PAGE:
But we cured inflation didn’t we?
As multinational firms relocate closer to their main markets, whether because of political pressure or trade barriers, many of the benefits of globalization, such as cheap goods from foreign manufacturers will be lost — at a time when governments are nursing massive debt and central banks are pumping monetary stimulus into economies.
By some estimates, the U.S. has grown its monetary base by as much as US$1.7 trillion, hoovering up assets with new money and America’s base-money-to-GDP ratio may grow by as much as 9% in the second quarter of 2020 alone — the largest such rise in decades.
Under normal, globalized economic conditions, the increased flow of liquidity into the financial system would not have a significant effect on inflation, but combined with a trend towards deglobalization, it’s less clear.
And the concern is more real than perceived.
According to analysts, multinational firms may cut their cross-border investment by as much as a third this year —which means less overseas manufacturing bases, or research and development facilities.
And diminished cost, regulatory and tax arbitrage opportunities, will mean higher costs for businesses, which will necessarily be passed on to consumers, potentially fanning the flames of inflation.
Analysts at Morgan Stanley and legendary hedge fund manager Ray Dalio have all flagged inflation as a legitimate concern.
And while similar forecasts for inflation after the financial crisis when central banks’ balance sheets also ballooned with assets, proved to be entirely wrong, this time really might be different.
In contrast to the financial crisis, money is now flowing directly into the pockets of consumers.
As bizarre as it may sound, at the height of the coronavirus pandemic, Americans’ total incomes actually rose by 11% thanks to emergency support from the government and indirectly from the U.S. Federal Reserve, even as overall wages fell by 8% with 20.5 million workers losing their jobs.
More money in the pockets of consumers means that inflation is much more likely this time than after the financial crisis.
The specter of inflation has led more than a handful of hedge fund managers to wander into assets that would otherwise have been dismissed, including gold and Bitcoin.
As recently as last month, top macro hedge fund manager Paul Tudor Jones wrote in a market outlook note,
“The best profit-maximizing strategy is to own the fastest horse.”
“If I am forced to forecast, my bet is it will be Bitcoin.”
And while Tudor Jones may be one of the first big hedge fund managers to embrace what until now has largely been snubbed by the financial mainstream, he is unlikely to be the last.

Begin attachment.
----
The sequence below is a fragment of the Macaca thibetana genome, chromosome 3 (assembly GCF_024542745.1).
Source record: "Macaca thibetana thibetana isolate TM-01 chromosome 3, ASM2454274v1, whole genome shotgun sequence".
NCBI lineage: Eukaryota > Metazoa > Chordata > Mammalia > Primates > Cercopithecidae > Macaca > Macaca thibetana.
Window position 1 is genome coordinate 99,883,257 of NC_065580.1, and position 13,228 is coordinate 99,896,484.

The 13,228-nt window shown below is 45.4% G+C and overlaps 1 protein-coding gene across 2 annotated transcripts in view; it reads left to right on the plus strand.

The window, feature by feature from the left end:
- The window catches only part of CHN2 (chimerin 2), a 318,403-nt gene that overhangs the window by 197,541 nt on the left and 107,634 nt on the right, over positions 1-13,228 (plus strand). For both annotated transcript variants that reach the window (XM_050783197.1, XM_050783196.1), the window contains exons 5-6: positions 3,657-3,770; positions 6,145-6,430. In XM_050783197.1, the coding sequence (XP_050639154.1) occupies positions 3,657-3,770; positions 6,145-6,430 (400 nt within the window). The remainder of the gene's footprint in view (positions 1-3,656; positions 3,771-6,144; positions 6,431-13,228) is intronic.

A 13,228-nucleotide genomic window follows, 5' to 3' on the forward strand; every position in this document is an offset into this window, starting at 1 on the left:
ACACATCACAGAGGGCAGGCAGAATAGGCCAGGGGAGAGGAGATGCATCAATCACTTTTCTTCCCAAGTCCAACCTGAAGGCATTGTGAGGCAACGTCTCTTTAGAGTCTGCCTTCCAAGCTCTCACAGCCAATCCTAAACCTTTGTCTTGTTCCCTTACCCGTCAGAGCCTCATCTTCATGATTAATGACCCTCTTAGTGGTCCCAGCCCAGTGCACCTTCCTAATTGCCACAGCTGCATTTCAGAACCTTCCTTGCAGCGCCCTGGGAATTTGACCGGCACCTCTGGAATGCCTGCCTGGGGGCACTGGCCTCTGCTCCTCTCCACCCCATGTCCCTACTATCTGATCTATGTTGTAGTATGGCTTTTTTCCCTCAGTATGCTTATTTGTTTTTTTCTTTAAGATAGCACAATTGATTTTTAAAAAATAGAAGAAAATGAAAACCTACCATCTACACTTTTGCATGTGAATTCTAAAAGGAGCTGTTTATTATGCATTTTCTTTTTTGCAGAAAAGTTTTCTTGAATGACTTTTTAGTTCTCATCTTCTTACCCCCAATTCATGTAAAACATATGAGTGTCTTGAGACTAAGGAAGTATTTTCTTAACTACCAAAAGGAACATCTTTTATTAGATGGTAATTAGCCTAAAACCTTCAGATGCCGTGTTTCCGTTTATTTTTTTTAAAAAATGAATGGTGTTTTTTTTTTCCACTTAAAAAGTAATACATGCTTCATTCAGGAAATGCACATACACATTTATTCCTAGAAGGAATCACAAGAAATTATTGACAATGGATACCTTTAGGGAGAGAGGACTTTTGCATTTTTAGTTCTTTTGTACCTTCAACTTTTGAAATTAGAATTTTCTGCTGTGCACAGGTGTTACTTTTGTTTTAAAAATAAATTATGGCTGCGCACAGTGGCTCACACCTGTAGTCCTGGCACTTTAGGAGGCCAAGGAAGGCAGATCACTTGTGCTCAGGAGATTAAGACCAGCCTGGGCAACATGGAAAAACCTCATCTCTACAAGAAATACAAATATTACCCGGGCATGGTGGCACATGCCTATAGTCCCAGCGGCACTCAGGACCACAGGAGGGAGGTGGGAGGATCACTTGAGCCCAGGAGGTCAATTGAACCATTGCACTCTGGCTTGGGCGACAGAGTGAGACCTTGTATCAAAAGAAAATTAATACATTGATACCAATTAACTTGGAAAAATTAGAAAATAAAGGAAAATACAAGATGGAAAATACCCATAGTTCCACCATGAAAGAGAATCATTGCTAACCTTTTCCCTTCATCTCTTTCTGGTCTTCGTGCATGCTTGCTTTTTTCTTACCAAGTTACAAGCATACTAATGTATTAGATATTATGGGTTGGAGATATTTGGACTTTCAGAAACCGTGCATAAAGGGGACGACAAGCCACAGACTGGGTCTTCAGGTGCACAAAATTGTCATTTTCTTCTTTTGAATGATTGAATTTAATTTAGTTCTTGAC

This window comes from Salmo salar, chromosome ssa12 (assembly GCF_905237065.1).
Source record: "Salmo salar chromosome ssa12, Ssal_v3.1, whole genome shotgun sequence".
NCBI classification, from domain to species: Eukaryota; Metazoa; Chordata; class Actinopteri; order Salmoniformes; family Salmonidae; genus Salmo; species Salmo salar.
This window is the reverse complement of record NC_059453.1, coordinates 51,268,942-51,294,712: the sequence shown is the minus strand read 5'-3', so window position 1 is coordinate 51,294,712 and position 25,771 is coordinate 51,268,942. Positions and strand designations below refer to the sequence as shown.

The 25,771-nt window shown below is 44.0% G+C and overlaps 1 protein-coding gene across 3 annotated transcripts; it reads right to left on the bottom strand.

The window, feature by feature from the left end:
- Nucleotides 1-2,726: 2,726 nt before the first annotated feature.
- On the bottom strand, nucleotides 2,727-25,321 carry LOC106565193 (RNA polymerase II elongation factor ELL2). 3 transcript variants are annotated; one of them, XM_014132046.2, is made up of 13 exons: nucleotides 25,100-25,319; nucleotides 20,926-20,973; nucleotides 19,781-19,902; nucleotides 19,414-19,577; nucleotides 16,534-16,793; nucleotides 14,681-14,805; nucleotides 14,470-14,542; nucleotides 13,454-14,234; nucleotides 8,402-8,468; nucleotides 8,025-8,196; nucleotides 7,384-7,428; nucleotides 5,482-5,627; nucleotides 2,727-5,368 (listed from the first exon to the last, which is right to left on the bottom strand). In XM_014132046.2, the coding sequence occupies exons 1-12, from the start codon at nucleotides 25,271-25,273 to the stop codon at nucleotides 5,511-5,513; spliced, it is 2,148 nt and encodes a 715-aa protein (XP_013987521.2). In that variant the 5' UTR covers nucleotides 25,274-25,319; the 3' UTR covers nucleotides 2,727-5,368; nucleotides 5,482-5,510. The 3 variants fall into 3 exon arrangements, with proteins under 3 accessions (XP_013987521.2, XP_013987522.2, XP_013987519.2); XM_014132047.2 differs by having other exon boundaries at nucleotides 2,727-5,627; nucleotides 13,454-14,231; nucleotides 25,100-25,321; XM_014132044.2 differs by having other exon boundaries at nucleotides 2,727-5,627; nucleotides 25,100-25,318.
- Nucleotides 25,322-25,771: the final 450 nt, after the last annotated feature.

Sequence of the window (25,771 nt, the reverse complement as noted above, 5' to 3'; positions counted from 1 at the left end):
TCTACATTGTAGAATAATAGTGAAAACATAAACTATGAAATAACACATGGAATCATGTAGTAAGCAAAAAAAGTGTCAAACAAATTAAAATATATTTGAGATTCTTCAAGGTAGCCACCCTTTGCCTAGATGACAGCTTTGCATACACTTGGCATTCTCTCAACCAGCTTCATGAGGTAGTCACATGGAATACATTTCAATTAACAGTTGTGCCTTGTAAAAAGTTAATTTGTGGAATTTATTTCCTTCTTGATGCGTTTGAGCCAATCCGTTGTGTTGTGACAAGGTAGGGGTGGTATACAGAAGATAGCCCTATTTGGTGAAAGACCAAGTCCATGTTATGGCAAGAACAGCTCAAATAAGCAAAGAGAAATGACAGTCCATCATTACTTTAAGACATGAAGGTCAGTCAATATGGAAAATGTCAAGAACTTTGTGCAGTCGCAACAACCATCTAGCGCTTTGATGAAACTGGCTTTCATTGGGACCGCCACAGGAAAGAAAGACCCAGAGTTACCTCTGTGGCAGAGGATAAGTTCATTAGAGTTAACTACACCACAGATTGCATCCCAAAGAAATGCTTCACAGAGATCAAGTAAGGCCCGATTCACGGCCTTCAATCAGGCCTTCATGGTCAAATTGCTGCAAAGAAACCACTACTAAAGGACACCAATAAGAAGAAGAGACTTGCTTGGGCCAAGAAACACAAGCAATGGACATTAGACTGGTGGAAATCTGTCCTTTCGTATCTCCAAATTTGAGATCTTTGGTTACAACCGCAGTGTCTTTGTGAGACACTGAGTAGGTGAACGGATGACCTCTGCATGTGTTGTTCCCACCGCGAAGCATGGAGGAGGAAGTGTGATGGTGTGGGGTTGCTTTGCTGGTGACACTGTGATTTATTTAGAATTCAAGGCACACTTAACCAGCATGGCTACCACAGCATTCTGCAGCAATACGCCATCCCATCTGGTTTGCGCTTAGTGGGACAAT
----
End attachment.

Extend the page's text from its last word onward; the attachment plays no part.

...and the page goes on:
Tudor Jones said that he was motivated to take a hard look at Bitcoin after considering the implications of massive fiscal spending and bond-buying by central banks to combat the coronavirus pandemic.
But Tudor Jones is no stranger to Bitcoin, having doubled his money in Bitcoin’s first run in 2017, but this time he says that he evaluated Bitcoin more as a store of value and decided that it passes the test based on four characteristics, trustworthiness, liquidity, portability and purchasing power.
And it is the portability and purchasing power of Bitcoin that may see it beign extended to function as a medium of exchange.
Banking with Bitcoin
Because no country outside of the United States is self sufficient in all of the resources that are necessary for modern life, global trade will not entirely dry up, but it may look very different from its pre-pandemic halcyon days.
Against a backdrop of deglobalization, there is more than an outside chance of the rise of new assets which will fuel what global trade remains — and one of these is Bitcoin.
As production costs rise, prices can and will rise in the long run — one of the main benefits of globalization was the ability to exploit economies of scale — the entire world was a market and a factory at the same time.
But without globalization to cushion the blow of increased production costs and against a backdrop of loose monetary policy, more money will chase more expensive goods — the perfect recipe for inflation.
And at a time when global money flows are most crucial, the U.S. has instructed its main federal pension fund to stop buying Chinese shares and countries representing as much as 59% of global GDP have all tightened their rules on foreign investment.
That means that companies whose production lines are mainly cross border — a vast majority of Fortune 500 companies are represented in this category — will increasingly find it difficult to base production overseas or agree on a currency for commerce.
Because America is one of the few countries that can meaningfully turn its back on the rest of the world and has increasingly demonstrated a willingness to do so, the dollar becomes less attractive as the currency franca for global commerce.
But Bitcoin might.
International trade is still for the most part dependent on dollars, but ever since the financial crisis, there has been a push to wean the global economy away from the dollar, to limited effect.
That might change in the wake of the coronavirus pandemic.
With the U.S. mired in its own domestic woes and countries turning insular, repatriating their overseas production bases home to cater to rising unemployment and social unrest, the pressure to adopt a dollar alternative will increase.
And while governments will no doubt push their own national currencies as dollar replacements, Europe’s shrinking to its own national borders and China’s secrecy and bullying means that good alternatives lies somewhere between the realm of fantasy and fiction.
To be sure, such a view, that Bitcoin will one day become a tool for international commerce could be derided as also being somewhat speculative.
But consider that Bitcoin is programmatically deflationary, can cross borders without the approval of regulators and doesn’t rely on the resilience of political institutions for its validity and there’s more than an outside chance that it could one day form the basis of international trade and become a major traded currency.